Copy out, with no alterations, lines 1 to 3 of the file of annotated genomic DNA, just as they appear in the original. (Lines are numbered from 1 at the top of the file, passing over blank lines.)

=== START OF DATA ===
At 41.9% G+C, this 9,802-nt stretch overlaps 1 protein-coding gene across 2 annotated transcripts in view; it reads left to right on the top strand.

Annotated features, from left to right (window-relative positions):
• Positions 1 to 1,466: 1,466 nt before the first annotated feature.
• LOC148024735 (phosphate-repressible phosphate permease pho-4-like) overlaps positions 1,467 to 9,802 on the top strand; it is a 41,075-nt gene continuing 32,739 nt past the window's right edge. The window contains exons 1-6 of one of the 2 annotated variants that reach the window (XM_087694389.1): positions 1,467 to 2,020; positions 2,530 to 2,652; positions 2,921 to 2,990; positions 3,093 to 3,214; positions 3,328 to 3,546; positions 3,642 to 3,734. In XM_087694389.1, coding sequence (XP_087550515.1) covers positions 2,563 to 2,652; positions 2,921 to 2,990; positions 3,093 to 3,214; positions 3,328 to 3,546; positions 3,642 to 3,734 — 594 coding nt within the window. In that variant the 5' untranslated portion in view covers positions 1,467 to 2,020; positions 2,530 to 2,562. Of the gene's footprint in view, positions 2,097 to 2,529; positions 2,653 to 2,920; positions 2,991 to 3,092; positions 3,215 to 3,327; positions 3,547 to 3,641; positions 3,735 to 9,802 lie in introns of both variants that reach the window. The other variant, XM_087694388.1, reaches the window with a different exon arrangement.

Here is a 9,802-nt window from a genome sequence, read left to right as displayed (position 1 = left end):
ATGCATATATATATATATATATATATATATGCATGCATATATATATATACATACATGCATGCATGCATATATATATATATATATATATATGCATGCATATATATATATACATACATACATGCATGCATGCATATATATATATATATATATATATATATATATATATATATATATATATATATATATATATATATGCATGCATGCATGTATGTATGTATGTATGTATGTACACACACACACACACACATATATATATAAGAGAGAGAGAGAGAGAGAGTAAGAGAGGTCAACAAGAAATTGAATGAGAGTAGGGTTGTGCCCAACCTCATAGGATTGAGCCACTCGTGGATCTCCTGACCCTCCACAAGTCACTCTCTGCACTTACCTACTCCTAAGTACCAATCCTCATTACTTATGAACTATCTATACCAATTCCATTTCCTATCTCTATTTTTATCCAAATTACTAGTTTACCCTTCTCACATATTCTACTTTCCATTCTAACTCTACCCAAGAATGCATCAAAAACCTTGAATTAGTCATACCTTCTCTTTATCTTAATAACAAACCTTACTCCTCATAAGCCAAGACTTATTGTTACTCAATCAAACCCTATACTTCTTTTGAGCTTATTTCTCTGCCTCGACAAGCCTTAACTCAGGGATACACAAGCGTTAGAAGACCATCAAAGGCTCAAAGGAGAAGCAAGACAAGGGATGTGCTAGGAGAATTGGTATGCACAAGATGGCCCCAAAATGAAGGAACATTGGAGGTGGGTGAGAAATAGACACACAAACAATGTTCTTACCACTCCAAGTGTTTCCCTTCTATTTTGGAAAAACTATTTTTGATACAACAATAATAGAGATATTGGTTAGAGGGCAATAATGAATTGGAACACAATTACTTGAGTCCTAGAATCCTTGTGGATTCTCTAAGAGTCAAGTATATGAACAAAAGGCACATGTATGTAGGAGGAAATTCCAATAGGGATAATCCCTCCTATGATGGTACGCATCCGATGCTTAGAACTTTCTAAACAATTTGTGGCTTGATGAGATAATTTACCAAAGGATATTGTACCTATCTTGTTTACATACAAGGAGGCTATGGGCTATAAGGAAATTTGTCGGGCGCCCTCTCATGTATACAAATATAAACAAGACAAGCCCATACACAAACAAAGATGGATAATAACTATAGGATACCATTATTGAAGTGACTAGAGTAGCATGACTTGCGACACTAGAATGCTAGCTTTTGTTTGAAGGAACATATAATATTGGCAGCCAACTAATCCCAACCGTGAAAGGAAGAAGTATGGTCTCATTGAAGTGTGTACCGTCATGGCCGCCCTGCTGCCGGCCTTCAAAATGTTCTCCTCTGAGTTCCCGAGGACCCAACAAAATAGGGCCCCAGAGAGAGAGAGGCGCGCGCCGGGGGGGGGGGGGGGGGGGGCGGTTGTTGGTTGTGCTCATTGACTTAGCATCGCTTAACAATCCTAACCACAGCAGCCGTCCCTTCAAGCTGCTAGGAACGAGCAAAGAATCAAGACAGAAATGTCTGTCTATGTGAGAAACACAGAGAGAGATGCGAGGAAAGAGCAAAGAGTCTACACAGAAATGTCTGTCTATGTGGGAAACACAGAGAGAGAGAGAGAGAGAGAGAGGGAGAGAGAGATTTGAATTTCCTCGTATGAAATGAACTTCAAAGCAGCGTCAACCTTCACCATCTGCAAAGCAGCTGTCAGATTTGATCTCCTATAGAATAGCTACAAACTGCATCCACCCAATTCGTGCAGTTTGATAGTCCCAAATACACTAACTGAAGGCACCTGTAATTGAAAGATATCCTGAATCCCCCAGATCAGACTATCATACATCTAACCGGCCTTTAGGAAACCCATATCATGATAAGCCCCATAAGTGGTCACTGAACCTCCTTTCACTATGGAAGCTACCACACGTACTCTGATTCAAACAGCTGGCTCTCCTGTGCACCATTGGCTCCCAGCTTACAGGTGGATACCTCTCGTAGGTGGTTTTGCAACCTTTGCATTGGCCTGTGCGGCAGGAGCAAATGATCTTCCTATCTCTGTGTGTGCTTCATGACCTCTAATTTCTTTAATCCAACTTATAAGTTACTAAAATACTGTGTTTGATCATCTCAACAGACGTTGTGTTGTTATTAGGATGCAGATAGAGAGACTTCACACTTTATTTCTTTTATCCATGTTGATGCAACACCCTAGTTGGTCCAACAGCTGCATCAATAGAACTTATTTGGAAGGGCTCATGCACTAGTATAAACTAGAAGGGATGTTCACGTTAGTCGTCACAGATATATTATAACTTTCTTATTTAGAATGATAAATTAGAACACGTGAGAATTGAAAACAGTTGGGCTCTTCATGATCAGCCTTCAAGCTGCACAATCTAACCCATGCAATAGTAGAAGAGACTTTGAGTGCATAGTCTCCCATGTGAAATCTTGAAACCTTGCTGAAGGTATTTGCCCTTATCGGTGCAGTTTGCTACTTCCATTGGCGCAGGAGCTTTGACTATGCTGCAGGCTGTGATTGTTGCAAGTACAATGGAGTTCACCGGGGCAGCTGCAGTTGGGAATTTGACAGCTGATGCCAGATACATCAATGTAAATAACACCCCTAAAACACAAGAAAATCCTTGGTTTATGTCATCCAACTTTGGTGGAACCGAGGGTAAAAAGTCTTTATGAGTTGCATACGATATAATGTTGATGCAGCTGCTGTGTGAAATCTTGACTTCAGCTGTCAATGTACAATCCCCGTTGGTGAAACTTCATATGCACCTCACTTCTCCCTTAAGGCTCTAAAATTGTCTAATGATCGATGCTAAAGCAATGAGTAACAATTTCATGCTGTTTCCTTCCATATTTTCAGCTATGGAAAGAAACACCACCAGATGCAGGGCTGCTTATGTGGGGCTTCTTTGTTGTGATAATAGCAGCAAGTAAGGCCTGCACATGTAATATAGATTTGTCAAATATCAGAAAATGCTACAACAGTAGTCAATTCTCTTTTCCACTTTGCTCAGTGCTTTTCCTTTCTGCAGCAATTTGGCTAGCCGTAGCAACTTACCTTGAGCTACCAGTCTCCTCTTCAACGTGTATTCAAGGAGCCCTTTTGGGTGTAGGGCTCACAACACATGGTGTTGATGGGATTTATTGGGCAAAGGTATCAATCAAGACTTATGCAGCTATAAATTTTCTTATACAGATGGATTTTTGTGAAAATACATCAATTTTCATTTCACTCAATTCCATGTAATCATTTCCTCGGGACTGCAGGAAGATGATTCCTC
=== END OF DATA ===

At 41.9% G+C, this 9,802-nt stretch overlaps 1 protein-coding gene across 2 annotated transcripts in view; it reads left to right on the top strand.

Annotated features, from left to right (window-relative positions):
• Positions 1 to 1,466: 1,466 nt before the first annotated feature.